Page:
Intentionality: Cross-cultural Communications, Part Two

February 18, 2013 — Leave a comment

While cultural misinterpretations can make for a good laugh amongst friends, the same mistake in a business setting can permanently damage your reputation with colleagues, employees… or clients.

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As the world becomes “smaller”, the need for strong cross-cultural skills continues to increase at an alarming pace. Whether you work in your home country with people from other cultures or you live in a culture other than your own, doing business with people having alternative worldviews is always a challenge.Technological advances in transportation and communication may make logistics easier, but the challenge of cross-cultural communication remains constant. As you consider how to work with people different from yourself, consider some basic tips that you may find helpful:

1.    Understand, you can’t possibly understand…

Because we live within our own paradigms, we can never fully understand those outside of them… and vice versa. No matter how much, as global leaders we would like to think we understand, chances are we are just not equipped to comprehend the complexity and diversity that resides within our global organizations.  Where we can be effective is through active listening, understanding that there is more than one “best way”, and having the capacity to facilitate the blending of the best of all cultural elements to make the whole more than the sum of the parts.

2.    Just because everyone speaks English doesn’t mean you are speaking the same language.

Although English may be the “official” language of your company, how the words are interpreted by those you work with is far more important than the actual words said. Always avoid slang, irony, and double negatives that could cause confusion. Analogies and metaphors rarely translate – even amongst English speaking cultures. If you must use a metaphor, stick to nature – it’s the one thing we all experience and understand in a similar way.

3.    Surprises are not welcome in all cultures.

In many cultures, your customers or colleagues may want to know what to expect before you’ve even booked your flight – changing the game-plan at the last minute is just not acceptable on any level. When you are preparing for meetings or presentations outside your home environment, make sure you are well-prepared in advance, send a clear message indicating what your purpose is as well as an outline of what you intend to talk about. Allow enough time for any requested changes.

4.    Approach a language you don’t speak (or thoroughly understand) very carefully.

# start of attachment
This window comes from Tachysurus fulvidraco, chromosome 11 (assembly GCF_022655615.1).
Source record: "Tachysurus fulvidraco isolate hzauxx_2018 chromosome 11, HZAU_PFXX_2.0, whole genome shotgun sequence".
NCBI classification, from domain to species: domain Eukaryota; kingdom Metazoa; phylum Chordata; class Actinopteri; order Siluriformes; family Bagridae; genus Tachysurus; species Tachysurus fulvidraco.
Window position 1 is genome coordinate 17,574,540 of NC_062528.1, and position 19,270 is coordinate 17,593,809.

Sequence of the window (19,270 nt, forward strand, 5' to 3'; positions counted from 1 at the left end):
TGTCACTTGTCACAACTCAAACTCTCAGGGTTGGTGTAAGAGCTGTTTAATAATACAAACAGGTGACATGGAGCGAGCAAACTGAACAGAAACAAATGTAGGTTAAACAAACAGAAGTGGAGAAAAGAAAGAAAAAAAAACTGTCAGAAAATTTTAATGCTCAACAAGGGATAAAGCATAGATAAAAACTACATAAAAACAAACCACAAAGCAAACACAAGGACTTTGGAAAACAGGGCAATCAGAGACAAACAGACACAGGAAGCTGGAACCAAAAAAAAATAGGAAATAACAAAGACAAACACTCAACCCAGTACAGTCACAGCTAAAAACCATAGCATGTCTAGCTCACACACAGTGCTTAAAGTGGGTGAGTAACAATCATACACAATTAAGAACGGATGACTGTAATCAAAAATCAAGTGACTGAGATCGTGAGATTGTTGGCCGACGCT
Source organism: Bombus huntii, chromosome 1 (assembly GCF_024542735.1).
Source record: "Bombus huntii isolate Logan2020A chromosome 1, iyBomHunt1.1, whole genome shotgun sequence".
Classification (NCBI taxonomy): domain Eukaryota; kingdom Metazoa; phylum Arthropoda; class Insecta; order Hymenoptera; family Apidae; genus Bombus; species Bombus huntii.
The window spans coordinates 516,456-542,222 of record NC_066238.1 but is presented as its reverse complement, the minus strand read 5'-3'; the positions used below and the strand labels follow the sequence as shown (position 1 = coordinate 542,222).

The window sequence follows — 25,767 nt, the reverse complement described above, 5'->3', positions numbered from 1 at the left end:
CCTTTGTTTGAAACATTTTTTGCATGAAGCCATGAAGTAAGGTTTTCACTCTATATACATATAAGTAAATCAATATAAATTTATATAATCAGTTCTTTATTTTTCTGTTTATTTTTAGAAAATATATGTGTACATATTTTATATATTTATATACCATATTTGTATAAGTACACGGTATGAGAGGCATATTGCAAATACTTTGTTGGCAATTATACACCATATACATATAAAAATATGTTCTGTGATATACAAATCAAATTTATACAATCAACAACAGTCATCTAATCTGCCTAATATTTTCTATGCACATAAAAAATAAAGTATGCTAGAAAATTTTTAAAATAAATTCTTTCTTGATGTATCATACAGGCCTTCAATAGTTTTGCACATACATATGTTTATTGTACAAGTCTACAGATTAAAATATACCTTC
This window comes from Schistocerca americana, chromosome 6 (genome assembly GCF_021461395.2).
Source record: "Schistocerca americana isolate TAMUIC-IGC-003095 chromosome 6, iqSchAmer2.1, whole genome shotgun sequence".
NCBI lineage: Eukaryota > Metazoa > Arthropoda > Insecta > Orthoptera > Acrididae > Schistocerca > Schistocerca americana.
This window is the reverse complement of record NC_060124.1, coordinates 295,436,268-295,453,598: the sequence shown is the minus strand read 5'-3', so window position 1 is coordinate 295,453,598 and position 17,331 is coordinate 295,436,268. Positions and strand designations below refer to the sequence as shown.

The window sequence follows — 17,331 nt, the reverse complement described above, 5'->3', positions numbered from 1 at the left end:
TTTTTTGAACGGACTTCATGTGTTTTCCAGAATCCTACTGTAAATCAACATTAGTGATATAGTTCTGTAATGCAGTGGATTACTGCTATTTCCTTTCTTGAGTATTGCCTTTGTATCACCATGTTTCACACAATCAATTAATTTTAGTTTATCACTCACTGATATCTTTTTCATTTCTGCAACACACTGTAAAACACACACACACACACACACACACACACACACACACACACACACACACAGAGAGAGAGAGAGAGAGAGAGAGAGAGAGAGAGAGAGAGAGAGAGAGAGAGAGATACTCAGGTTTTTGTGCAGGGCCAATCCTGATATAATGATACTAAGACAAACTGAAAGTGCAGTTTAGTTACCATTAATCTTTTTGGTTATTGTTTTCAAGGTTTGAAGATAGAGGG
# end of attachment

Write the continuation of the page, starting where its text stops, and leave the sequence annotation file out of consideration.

There is a joke about an English businessman who goes to Japan to speak and at the last minute decides to welcome the audience in Japanese. He sees both a men’s room and a ladies’ room in the back of the venue and asks his translator for pronunciation on the signs. He greets the audience, gives his speech, and sits down to unenthusiastic applause. When he asks what went wrong, the translator replies, “your speech was very interesting, but why did you greet the crowd with ‘good morning toilets and urinals’?” …Not so funny if it’s your business meeting!

 Always be aware that words do not translate equally. If you are not a native, or very experienced speaker, of the local language use a translator or request that communications take place in your first language.

5.    Don’t rush things.

In the western world things tend to move quickly, but even within this context things move at different paces. Make the effort to understand how others prefer to work and adapt your style accordingly where possible. We all know that things must get done – and on a timeline in most instances. However,  in many cultures, how things get done is equally (or more) important than when they get done.  Make a point of building relationships, not just encounters – show interest in others and take the time to get some knowledge of their culture and country before you open communications.

Obviously, every cross-cultural experience will be different. The approach you need to adopt for a specific culture can take some time to research, but it is well worth the effort if you are able to facilitate positive outcomes. Like everything in life – you get out of things exactly what you put into them!

Are you investing what you need to into your cross-cultural communications?

Please engage the discussion and let us know what your tips are for communicating across cultures. Please feel free to contact me at Sheri.Mackey@LuminosityGlobal.com or by visiting our website at www.LuminosityGlobal.com. Check back soon for the next installment of Leadership Across Boundaries and Borders.

sherimackey

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Sheri is The Global Coach, founder of Luminosity Global Consulting Group, Global Executive Coach, Speaker, Writer and Global Business and Cultural Expert.

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